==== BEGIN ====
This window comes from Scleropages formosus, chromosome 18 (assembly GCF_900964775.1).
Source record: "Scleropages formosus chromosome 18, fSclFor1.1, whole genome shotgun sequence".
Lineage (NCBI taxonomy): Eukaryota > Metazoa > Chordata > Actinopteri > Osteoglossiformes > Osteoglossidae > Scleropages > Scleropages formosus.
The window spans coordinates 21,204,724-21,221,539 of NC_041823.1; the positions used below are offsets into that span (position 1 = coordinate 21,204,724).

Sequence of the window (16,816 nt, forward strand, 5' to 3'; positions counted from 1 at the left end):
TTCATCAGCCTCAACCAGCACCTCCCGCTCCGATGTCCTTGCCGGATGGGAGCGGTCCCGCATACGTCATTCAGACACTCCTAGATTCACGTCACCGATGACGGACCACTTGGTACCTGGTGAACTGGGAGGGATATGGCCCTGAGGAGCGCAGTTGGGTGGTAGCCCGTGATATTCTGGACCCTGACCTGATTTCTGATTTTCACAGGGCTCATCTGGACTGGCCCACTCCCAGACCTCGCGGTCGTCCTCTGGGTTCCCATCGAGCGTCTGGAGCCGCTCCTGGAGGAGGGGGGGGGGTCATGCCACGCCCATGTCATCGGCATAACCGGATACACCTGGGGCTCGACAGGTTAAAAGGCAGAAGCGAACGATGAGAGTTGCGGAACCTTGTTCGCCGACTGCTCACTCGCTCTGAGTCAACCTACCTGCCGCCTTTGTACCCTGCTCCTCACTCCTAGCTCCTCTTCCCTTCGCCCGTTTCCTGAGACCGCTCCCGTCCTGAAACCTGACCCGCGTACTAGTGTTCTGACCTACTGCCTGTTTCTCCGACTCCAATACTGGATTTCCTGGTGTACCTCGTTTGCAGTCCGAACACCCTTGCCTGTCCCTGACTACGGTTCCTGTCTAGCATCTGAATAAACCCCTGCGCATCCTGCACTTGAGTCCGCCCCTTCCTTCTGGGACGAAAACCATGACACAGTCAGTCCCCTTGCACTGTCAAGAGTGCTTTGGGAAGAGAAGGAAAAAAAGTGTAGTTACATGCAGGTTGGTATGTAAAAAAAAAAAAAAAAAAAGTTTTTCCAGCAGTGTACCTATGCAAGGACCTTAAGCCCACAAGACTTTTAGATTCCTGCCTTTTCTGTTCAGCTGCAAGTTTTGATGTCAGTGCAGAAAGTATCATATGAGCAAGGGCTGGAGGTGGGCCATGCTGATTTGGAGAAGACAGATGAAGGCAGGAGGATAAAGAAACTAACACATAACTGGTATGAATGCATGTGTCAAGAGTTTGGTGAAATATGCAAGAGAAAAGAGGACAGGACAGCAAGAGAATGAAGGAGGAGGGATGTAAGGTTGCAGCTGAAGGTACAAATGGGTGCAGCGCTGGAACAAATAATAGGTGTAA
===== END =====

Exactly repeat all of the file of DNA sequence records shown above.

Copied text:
This window comes from Scleropages formosus, chromosome 18 (assembly GCF_900964775.1).
Source record: "Scleropages formosus chromosome 18, fSclFor1.1, whole genome shotgun sequence".
Lineage (NCBI taxonomy): Eukaryota > Metazoa > Chordata > Actinopteri > Osteoglossiformes > Osteoglossidae > Scleropages > Scleropages formosus.
The window spans coordinates 21,204,724-21,221,539 of NC_041823.1; the positions used below are offsets into that span (position 1 = coordinate 21,204,724).

Sequence of the window (16,816 nt, forward strand, 5' to 3'; positions counted from 1 at the left end):
TTCATCAGCCTCAACCAGCACCTCCCGCTCCGATGTCCTTGCCGGATGGGAGCGGTCCCGCATACGTCATTCAGACACTCCTAGATTCACGTCACCGATGACGGACCACTTGGTACCTGGTGAACTGGGAGGGATATGGCCCTGAGGAGCGCAGTTGGGTGGTAGCCCGTGATATTCTGGACCCTGACCTGATTTCTGATTTTCACAGGGCTCATCTGGACTGGCCCACTCCCAGACCTCGCGGTCGTCCTCTGGGTTCCCATCGAGCGTCTGGAGCCGCTCCTGGAGGAGGGGGGGGGGTCATGCCACGCCCATGTCATCGGCATAACCGGATACACCTGGGGCTCGACAGGTTAAAAGGCAGAAGCGAACGATGAGAGTTGCGGAACCTTGTTCGCCGACTGCTCACTCGCTCTGAGTCAACCTACCTGCCGCCTTTGTACCCTGCTCCTCACTCCTAGCTCCTCTTCCCTTCGCCCGTTTCCTGAGACCGCTCCCGTCCTGAAACCTGACCCGCGTACTAGTGTTCTGACCTACTGCCTGTTTCTCCGACTCCAATACTGGATTTCCTGGTGTACCTCGTTTGCAGTCCGAACACCCTTGCCTGTCCCTGACTACGGTTCCTGTCTAGCATCTGAATAAACCCCTGCGCATCCTGCACTTGAGTCCGCCCCTTCCTTCTGGGACGAAAACCATGACACAGTCAGTCCCCTTGCACTGTCAAGAGTGCTTTGGGAAGAGAAGGAAAAAAAGTGTAGTTACATGCAGGTTGGTATGTAAAAAAAAAAAAAAAAAAAGTTTTTCCAGCAGTGTACCTATGCAAGGACCTTAAGCCCACAAGACTTTTAGATTCCTGCCTTTTCTGTTCAGCTGCAAGTTTTGATGTCAGTGCAGAAAGTATCATATGAGCAAGGGCTGGAGGTGGGCCATGCTGATTTGGAGAAGACAGATGAAGGCAGGAGGATAAAGAAACTAACACATAACTGGTATGAATGCATGTGTCAAGAGTTTGGTGAAATATGCAAGAGAAAAGAGGACAGGACAGCAAGAGAATGAAGGAGGAGGGATGTAAGGTTGCAGCTGAAGGTACAAATGGGTGCAGCGCTGGAACAAATAATAGGTGTAA